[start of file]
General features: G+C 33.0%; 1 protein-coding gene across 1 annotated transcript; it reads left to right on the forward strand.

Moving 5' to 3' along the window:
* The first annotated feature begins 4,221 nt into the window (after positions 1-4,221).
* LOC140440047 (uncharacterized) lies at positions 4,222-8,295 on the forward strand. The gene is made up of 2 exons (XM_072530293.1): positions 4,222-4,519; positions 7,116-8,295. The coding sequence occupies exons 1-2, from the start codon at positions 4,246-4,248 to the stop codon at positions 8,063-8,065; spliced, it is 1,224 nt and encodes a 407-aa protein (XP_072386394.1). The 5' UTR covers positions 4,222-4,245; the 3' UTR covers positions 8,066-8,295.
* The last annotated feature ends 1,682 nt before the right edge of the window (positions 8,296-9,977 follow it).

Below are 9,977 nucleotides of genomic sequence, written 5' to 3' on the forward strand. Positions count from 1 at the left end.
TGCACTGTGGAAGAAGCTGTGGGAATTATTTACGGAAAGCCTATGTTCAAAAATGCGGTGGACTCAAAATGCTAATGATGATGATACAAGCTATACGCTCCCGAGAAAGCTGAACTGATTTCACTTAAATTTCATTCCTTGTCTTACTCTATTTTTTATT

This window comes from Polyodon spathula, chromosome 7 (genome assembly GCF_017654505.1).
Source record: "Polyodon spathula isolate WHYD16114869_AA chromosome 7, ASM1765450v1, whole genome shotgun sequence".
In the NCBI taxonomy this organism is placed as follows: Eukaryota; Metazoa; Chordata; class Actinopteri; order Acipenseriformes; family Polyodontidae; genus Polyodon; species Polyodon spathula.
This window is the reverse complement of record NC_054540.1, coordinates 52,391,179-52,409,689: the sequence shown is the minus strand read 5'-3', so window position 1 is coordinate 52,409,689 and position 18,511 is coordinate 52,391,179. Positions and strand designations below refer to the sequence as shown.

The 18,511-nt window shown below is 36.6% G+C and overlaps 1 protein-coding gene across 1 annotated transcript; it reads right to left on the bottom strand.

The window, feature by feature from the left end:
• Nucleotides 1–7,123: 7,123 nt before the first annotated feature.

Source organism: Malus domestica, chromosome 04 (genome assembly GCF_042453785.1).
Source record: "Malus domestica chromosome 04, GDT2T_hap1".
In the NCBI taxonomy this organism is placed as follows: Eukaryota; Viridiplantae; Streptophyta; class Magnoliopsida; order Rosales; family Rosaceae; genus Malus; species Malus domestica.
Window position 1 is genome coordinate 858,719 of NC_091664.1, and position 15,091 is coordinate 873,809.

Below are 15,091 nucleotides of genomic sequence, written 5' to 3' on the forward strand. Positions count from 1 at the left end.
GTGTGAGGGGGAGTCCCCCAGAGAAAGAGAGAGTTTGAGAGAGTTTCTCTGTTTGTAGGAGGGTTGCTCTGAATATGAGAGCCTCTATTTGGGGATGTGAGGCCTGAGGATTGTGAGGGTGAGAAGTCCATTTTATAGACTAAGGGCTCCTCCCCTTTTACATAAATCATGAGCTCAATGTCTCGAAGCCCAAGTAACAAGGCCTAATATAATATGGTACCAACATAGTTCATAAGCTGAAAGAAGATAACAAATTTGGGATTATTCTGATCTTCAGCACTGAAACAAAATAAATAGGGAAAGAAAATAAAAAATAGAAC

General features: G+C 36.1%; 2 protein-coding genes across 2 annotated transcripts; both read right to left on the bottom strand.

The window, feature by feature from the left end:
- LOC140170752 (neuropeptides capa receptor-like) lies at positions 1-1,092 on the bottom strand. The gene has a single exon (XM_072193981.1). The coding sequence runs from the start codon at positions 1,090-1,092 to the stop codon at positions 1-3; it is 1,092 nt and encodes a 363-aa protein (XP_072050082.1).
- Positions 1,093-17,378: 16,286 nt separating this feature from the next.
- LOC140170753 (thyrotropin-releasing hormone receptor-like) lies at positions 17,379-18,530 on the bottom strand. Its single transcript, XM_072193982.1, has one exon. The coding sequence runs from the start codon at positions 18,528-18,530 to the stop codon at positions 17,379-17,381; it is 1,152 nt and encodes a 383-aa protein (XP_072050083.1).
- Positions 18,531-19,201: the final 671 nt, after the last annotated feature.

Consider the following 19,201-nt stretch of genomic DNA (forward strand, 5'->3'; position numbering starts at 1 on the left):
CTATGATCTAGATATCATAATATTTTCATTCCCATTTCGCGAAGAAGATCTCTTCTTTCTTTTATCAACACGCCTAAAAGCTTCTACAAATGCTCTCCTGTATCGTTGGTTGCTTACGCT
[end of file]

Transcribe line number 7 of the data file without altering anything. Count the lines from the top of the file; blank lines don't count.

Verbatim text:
TGCACTGTGGAAGAAGCTGTGGGAATTATTTACGGAAAGCCTATGTTCAAAAATGCGGTGGACTCAAAATGCTAATGATGATGATACAAGCTATACGCTCCCGAGAAAGCTGAACTGATTTCACTTAAATTTCATTCCTTGTCTTACTCTATTTTTTATT